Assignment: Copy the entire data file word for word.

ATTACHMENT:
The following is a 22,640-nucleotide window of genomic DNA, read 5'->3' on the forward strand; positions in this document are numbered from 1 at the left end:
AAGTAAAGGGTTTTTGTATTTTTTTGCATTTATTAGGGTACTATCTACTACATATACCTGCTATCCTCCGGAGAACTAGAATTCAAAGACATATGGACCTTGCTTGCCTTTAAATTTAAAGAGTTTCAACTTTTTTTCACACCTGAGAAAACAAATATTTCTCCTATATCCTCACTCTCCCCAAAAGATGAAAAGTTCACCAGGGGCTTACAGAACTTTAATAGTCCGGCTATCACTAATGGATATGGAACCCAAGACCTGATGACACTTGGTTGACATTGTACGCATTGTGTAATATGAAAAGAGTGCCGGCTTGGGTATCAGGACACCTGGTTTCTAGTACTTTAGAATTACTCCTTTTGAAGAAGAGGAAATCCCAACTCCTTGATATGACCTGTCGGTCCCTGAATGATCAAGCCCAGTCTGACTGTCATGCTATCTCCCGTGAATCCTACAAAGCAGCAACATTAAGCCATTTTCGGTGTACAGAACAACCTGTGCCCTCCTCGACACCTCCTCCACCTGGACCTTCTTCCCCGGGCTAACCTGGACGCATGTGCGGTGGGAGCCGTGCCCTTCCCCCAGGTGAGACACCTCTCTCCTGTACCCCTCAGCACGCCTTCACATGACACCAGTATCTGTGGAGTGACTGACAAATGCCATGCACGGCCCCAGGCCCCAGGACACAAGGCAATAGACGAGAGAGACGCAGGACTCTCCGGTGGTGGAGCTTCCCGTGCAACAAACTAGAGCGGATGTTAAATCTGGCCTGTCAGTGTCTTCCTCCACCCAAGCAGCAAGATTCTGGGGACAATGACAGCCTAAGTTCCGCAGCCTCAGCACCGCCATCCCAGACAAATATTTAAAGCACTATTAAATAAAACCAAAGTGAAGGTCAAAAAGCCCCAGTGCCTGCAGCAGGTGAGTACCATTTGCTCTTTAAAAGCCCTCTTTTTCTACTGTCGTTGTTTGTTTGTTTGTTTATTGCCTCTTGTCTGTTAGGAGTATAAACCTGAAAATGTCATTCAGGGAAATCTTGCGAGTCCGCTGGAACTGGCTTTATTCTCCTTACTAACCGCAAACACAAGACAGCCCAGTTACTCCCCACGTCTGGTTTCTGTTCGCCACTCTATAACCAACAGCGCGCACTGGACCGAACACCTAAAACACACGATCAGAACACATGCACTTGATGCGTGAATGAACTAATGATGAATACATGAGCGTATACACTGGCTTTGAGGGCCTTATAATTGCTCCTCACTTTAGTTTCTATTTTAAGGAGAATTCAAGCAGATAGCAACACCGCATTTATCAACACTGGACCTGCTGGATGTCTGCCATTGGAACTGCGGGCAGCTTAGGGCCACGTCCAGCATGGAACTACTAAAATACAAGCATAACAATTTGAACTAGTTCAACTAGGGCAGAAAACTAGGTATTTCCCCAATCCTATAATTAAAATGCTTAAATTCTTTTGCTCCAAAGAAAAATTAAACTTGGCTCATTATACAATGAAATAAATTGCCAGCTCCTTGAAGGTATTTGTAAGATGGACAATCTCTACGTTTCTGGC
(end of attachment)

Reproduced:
The following is a 22,640-nucleotide window of genomic DNA, read 5'->3' on the forward strand; positions in this document are numbered from 1 at the left end:
AAGTAAAGGGTTTTTGTATTTTTTTGCATTTATTAGGGTACTATCTACTACATATACCTGCTATCCTCCGGAGAACTAGAATTCAAAGACATATGGACCTTGCTTGCCTTTAAATTTAAAGAGTTTCAACTTTTTTTCACACCTGAGAAAACAAATATTTCTCCTATATCCTCACTCTCCCCAAAAGATGAAAAGTTCACCAGGGGCTTACAGAACTTTAATAGTCCGGCTATCACTAATGGATATGGAACCCAAGACCTGATGACACTTGGTTGACATTGTACGCATTGTGTAATATGAAAAGAGTGCCGGCTTGGGTATCAGGACACCTGGTTTCTAGTACTTTAGAATTACTCCTTTTGAAGAAGAGGAAATCCCAACTCCTTGATATGACCTGTCGGTCCCTGAATGATCAAGCCCAGTCTGACTGTCATGCTATCTCCCGTGAATCCTACAAAGCAGCAACATTAAGCCATTTTCGGTGTACAGAACAACCTGTGCCCTCCTCGACACCTCCTCCACCTGGACCTTCTTCCCCGGGCTAACCTGGACGCATGTGCGGTGGGAGCCGTGCCCTTCCCCCAGGTGAGACACCTCTCTCCTGTACCCCTCAGCACGCCTTCACATGACACCAGTATCTGTGGAGTGACTGACAAATGCCATGCACGGCCCCAGGCCCCAGGACACAAGGCAATAGACGAGAGAGACGCAGGACTCTCCGGTGGTGGAGCTTCCCGTGCAACAAACTAGAGCGGATGTTAAATCTGGCCTGTCAGTGTCTTCCTCCACCCAAGCAGCAAGATTCTGGGGACAATGACAGCCTAAGTTCCGCAGCCTCAGCACCGCCATCCCAGACAAATATTTAAAGCACTATTAAATAAAACCAAAGTGAAGGTCAAAAAGCCCCAGTGCCTGCAGCAGGTGAGTACCATTTGCTCTTTAAAAGCCCTCTTTTTCTACTGTCGTTGTTTGTTTGTTTGTTTATTGCCTCTTGTCTGTTAGGAGTATAAACCTGAAAATGTCATTCAGGGAAATCTTGCGAGTCCGCTGGAACTGGCTTTATTCTCCTTACTAACCGCAAACACAAGACAGCCCAGTTACTCCCCACGTCTGGTTTCTGTTCGCCACTCTATAACCAACAGCGCGCACTGGACCGAACACCTAAAACACACGATCAGAACACATGCACTTGATGCGTGAATGAACTAATGATGAATACATGAGCGTATACACTGGCTTTGAGGGCCTTATAATTGCTCCTCACTTTAGTTTCTATTTTAAGGAGAATTCAAGCAGATAGCAACACCGCATTTATCAACACTGGACCTGCTGGATGTCTGCCATTGGAACTGCGGGCAGCTTAGGGCCACGTCCAGCATGGAACTACTAAAATACAAGCATAACAATTTGAACTAGTTCAACTAGGGCAGAAAACTAGGTATTTCCCCAATCCTATAATTAAAATGCTTAAATTCTTTTGCTCCAAAGAAAAATTAAACTTGGCTCATTATACAATGAAATAAATTGCCAGCTCCTTGAAGGTATTTGTAAGATGGACAATCTCTACGTTTCTGGC